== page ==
CHICAGO (WLS) -- The Chicago Teachers Union said it is suspending its remote work action after a House of Delegates vote while its members vote on a deal with Chicago Public Schools.
The union tweeted Monday night that the remote work action is suspended while rank-and-file members vote on the proposed agreement negotiated with CPS and Mayor Lori Lightfoot.
The union's 700-member governing body voted 63% to 27% in favor of ending the remote work action, bringing to a conclusion a week-long stalemate that impacted some 300,000 students.
"I'm ultimately proud the Chicago Teachers Union took a stand," said CTU president Jesse Sharkey. "We're going to keep doing what's right as we navigate this. It's not a perfect agreement but we'll hold our heads up high, as it was hard to get."
Mayor Lightfoot said Monday night that teachers will be back in classrooms Tuesday, and students will return to school on Wednesday. Classes are still canceled for students on Tuesday as teachers prepare to return to work.
The full CTU rank and file membership still needs to approve the deal and is expected to vote on it later this week.
Among the highlights of the deal is an agreement to expand testing of students, but not the opt-out testing program the CTU had sought. CPS did agree to a set of metrics that would trigger a move to remote learning for individual schools, but not a district-wide metric as the union had wanted.
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The deal also includes expanded PPE and efforts to increase testing consents for students, Mayor Lightfoot said.
The mayor said there will also be new incentives to increase the number of substitutes in the district. Lightfoot said. She said the full details of the deal will be released after the agreement is ratified by the full CTU membership.
CPS CEO Pedro Martinez said the district remains committed to the safety of teachers, staff and students. The agreement proposed extends through the end of summer school, Lightfoot said.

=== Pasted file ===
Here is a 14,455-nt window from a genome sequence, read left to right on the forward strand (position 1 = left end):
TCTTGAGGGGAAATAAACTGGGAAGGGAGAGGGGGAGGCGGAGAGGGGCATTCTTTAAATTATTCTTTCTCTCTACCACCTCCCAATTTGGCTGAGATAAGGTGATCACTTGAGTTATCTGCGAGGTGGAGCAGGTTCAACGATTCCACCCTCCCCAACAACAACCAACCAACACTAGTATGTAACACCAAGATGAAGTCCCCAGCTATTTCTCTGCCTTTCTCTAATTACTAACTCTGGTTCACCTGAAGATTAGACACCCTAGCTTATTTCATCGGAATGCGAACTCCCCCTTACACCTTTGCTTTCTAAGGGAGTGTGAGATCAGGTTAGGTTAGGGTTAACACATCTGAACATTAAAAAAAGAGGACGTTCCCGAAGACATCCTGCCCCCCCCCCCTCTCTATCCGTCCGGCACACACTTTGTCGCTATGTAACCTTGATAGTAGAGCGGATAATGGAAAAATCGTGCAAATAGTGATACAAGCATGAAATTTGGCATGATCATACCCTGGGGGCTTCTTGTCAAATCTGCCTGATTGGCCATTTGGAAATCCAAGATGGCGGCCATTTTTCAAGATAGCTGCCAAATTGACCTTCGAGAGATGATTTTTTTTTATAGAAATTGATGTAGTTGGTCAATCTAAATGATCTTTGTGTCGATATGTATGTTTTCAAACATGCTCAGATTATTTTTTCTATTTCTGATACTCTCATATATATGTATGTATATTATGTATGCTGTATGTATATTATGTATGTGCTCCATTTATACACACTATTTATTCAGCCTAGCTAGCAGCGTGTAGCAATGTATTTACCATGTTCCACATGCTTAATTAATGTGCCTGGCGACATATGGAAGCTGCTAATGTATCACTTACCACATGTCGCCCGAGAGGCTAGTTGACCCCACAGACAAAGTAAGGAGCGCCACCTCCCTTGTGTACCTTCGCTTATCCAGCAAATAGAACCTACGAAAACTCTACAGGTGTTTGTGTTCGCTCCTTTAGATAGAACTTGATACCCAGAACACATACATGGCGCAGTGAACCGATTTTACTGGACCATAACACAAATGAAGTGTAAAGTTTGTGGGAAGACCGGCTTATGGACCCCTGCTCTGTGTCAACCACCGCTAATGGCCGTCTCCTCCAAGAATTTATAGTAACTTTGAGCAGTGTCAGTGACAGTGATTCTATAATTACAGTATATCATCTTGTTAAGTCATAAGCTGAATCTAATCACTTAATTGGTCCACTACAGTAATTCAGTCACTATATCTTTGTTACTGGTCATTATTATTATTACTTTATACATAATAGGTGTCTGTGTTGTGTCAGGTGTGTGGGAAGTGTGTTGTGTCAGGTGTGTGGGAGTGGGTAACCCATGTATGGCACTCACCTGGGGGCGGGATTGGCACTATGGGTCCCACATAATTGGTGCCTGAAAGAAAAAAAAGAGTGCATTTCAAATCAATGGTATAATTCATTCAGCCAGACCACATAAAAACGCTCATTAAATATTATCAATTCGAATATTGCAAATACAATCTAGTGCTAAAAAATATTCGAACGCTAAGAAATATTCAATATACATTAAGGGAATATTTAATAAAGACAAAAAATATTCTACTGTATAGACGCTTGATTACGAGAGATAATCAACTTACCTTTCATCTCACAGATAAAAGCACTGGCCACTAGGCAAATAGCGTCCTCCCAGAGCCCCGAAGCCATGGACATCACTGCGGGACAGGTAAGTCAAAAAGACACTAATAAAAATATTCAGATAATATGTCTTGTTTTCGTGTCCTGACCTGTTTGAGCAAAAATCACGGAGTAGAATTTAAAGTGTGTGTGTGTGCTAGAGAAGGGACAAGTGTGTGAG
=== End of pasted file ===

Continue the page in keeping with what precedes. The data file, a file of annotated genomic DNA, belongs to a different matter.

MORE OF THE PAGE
"Some will ask who won and who lost," Mayor Lightfoot said. "No one wins when our students are out of the place where they can learn the best and where they're safest. After being out of school for four days in a row, I'm sure many students will be excited to get back in the classroom with their teachers and peers. And their parents and guardians can now breathe a much-deserved sigh of relief."
"I want to make sure that everybody knows that we are committed to the safety of our students. We're committed to the safety of our staff. We're going to work together," Martinez said. "There's some really good things in this agreement."
Earlier Monday the head of CTU accusing Mayor Lori Lightfoot of being "relentlessly stubborn."
"The mayor said she will be relentless and prosecuting a case, but the mayor is not a prosecutor and I'm not a criminal being prosecuted," said CTU president Jesse Sharkey.
Monday marked the fourth straight day CPS students have been out of class.
CTU gathered with city leaders and parents Monday morning at Spry Elementary to highlight some of the issues on the table.
"I want a healthy community where my families can know that they are safe in sending their kids to school," said Michael Rodriguez, 22nd Ward alderman.
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The union's hope was to start remote learning on Wednesday, with the goal of returning to in-person instruction on January 18. Mayor Lightfoot and CPS were not on board with that.